If a non-resident Reliable policyholder had a loss claim that was not paid by Mutual for any reason, the policyholder would have a claim against the insurance guaranty fund of his or her own state. If that fund refused to honor the claim, or if the policyholder lived in one of the twenty states which do not have guaranty funds, he or she would have a claim against the Reliable Liquidation Account. Such a claim would not be paid until completion of the liquidation proceedings, an event which is not expected to occur before 1988.


The threshold question is whether this court should abstain from exercising jurisdiction in this case. Defendants concede that the court has subject matter jurisdiction: the plaintiffs' citizenship is diverse from that of defendants' and, in addition, plaintiffs are raising a federal question and alleging a violation of their civil rights under 42 U.S.C. § 1983. Jurisdiction exists under 28 U.S.C. §§ 1331, 1332, and 1343(3).

In arguing that the court should defer to the state courts, defendants rely on four separate prongs of the abstention doctrine characterized as Pullman, Younger, Colorado River, and Burford. I will consider each of these in turn.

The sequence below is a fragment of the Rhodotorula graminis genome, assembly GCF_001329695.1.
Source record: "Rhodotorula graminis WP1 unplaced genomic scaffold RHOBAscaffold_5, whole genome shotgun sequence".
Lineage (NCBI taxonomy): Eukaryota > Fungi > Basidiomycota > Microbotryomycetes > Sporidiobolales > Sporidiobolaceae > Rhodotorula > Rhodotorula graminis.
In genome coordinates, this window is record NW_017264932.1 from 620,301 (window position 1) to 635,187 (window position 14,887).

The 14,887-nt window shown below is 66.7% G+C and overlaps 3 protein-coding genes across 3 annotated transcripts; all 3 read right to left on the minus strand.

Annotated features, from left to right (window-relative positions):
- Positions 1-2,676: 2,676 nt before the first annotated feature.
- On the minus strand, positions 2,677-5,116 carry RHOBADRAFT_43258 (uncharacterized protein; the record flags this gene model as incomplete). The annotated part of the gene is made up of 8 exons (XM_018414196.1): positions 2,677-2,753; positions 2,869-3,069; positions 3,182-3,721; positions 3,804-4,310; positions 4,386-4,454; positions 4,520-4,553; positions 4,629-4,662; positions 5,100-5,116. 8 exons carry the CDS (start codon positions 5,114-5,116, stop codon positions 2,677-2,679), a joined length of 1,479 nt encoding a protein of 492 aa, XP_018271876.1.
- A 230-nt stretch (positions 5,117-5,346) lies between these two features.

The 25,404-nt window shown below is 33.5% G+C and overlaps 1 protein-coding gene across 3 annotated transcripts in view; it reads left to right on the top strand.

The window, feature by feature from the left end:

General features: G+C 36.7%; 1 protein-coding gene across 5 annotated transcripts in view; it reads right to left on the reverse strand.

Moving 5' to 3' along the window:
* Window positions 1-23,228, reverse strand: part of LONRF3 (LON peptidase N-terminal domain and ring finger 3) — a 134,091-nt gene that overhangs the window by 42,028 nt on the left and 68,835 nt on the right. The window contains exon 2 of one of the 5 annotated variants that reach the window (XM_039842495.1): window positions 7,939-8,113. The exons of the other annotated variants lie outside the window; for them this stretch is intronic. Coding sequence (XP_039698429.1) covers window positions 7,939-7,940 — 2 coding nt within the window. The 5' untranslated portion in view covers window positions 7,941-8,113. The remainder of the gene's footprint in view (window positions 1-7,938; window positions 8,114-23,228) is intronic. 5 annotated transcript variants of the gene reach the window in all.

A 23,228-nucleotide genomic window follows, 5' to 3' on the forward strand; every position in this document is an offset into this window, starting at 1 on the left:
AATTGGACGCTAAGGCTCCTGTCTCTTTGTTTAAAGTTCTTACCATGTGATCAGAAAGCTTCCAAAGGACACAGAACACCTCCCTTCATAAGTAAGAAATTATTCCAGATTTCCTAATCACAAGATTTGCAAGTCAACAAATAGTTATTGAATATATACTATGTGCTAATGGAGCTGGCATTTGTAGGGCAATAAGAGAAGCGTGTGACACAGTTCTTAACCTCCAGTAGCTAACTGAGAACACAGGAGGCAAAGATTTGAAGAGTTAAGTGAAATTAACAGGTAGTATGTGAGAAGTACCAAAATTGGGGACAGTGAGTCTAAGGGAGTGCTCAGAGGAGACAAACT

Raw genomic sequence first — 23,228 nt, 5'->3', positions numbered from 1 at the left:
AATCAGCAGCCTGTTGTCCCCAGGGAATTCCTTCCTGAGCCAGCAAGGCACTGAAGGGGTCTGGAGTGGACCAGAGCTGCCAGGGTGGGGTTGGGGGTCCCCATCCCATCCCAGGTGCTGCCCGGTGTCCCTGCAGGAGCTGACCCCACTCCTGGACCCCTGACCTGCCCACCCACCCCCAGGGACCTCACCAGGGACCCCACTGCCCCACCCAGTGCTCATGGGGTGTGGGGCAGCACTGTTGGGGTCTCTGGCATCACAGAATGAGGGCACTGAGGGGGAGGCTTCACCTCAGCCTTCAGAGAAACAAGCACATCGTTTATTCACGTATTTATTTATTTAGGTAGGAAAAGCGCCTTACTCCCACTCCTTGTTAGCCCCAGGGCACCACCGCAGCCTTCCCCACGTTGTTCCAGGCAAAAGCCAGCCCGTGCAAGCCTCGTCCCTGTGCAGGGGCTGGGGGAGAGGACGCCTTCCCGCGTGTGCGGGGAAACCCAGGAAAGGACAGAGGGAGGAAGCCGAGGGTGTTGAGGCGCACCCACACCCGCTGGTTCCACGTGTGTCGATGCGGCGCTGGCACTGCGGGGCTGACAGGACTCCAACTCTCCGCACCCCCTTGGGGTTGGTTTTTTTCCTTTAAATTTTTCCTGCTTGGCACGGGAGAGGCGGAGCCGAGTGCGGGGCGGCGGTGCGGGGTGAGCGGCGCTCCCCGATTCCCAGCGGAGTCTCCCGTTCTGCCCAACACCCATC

A. Pullman Abstention

In Railroad Commission of Texas v. Pullman Co., 312 U.S. 496, 61 S. Ct. 643, 85 L. Ed. 971 (1941), the Supreme Court directed the federal district court to stay its proceedings to allow the Texas courts to determine the scope and meaning of an allegedly unconstitutional order of the railroad commission. The Court found decisive its regard for the rightful independence of the state courts, the smooth working of the federal judiciary, and the furtherance of harmonious relations between state and federal authorities. It held it a waste of resources for the federal court to issue a tentative answer to a constitutional challenge of a state agency order, when a state adjudication might displace that answer "tomorrow." Id. at 500, 61 S. Ct. at 645. The general rule derived from Pullman is that abstention is justified "in cases presenting a federal constitutional issue which might be mooted or presented in a different posture by a state court determination of pertinent state law." County of Allegheny v. Frank Mashuda Co., 360 U.S. 185, 189, 79 S. Ct. 1060, 1063, 3 L. Ed. 2d 1163 (1959).